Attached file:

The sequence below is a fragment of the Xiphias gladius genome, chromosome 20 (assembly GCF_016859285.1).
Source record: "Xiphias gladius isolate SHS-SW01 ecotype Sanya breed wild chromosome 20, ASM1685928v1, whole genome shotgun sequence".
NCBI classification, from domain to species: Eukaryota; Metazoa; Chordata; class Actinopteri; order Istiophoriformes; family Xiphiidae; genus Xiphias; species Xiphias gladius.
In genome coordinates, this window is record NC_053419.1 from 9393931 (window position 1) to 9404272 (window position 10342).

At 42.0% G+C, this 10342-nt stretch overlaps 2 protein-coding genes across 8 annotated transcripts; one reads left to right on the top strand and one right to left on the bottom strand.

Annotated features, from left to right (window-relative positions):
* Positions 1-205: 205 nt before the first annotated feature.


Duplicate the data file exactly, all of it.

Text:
The sequence below is a fragment of the Xiphias gladius genome, chromosome 20 (assembly GCF_016859285.1).
Source record: "Xiphias gladius isolate SHS-SW01 ecotype Sanya breed wild chromosome 20, ASM1685928v1, whole genome shotgun sequence".
NCBI classification, from domain to species: Eukaryota; Metazoa; Chordata; class Actinopteri; order Istiophoriformes; family Xiphiidae; genus Xiphias; species Xiphias gladius.
In genome coordinates, this window is record NC_053419.1 from 9393931 (window position 1) to 9404272 (window position 10342).

At 42.0% G+C, this 10342-nt stretch overlaps 2 protein-coding genes across 8 annotated transcripts; one reads left to right on the top strand and one right to left on the bottom strand.

Annotated features, from left to right (window-relative positions):
* Positions 1-205: 205 nt before the first annotated feature.